This post was written a couple of weeks ago, in an airport. And never posted, until now. I apologize for the out-of-dateness, but, as I've noted before, this is a blog, not some real-time, Twitter-like social networking thingamabob.
I like airports.
There's a curious sense of being static - outside of "normal" life. Here, in the departure concourse at Pearson's Terminal 1, it's almost quiet - at around 9:45 in the morning on a Thursday, there are flights departing continuously, but there's no sense of bustle, no crowds pushing, no nerve-wracking "run run run". Compared with, say, Heathrow on a Friday night, this is peace and calm.
And there's more to this sense of being "outside" the usual run of things. With no reasonable internet access (although plenty of paid options), and no need to be on the phone, a certain quiet sets in. I've no reason to frantically call anyone, no need to sign up for the only-slightly-extortionate per-day internet access, and thus no immediate ability to check email. I'm not on Twitter, I don't have an iPhone or Blackberry (yet - although that will doubtless spawn its own blog post in due course), and so I feel, strangely, a bit cut off.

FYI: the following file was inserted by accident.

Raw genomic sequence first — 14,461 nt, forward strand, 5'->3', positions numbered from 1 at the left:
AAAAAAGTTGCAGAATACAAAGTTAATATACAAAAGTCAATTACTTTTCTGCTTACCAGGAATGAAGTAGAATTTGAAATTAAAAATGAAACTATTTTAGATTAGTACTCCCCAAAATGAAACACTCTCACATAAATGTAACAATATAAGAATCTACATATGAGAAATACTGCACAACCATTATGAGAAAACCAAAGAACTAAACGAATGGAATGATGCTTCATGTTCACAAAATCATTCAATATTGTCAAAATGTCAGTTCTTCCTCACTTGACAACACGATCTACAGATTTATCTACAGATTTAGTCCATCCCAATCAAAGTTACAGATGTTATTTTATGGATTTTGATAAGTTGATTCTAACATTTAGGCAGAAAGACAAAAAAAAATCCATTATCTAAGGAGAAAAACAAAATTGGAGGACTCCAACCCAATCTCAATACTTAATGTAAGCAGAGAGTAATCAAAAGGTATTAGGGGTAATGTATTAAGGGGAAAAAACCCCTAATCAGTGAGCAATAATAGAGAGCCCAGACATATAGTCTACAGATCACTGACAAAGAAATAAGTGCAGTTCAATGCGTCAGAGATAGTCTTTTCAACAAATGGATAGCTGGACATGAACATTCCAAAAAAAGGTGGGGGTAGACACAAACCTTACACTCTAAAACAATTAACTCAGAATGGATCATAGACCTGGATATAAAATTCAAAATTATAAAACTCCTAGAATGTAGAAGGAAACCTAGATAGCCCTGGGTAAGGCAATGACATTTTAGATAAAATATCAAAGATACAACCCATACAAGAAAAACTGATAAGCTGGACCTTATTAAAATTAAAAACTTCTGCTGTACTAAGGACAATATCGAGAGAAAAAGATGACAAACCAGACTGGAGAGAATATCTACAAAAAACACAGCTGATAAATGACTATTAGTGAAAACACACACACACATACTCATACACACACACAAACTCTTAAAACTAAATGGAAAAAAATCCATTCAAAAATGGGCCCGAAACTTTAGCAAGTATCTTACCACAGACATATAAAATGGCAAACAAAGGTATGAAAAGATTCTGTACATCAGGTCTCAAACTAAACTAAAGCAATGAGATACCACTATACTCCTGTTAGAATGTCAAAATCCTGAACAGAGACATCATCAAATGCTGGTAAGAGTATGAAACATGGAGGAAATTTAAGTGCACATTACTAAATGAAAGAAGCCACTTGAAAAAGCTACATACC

In a nice way.
I'm using an honest-to-goodness text editor to write this post, rather than Blogger's online interface, or something more fancy. I've a few photographs from a recent car show, and a trip to the zoo, to edit - that will take up some time, since I've once again overestimated the amount of time I'd need to get to the airport, check in, pass customs and security, and find myself sitting in the departure lounge. I'm completely off-line, which is an unusual situation in this day and age. And one that could easily be rectified - but I've blogged about being cheap before.
So - how do I follow Eva's peregrinations? I can't check in on the quiet that has recently encompassed the Science Advisory Board, nor post at my other nearly-morbid blog. I can't even see if my recent Faculty of 1000 article review is being voraciously devoured by other scientists around the world.
Ah well. I suppose I'll wander the halls, hoping for interesting airport architecture to photograph. But in the meantime, I'm strangely content - a quiet airport, a chance to sit and think, and of course, write it all down for you to read.
Next stop - Southern California. Again.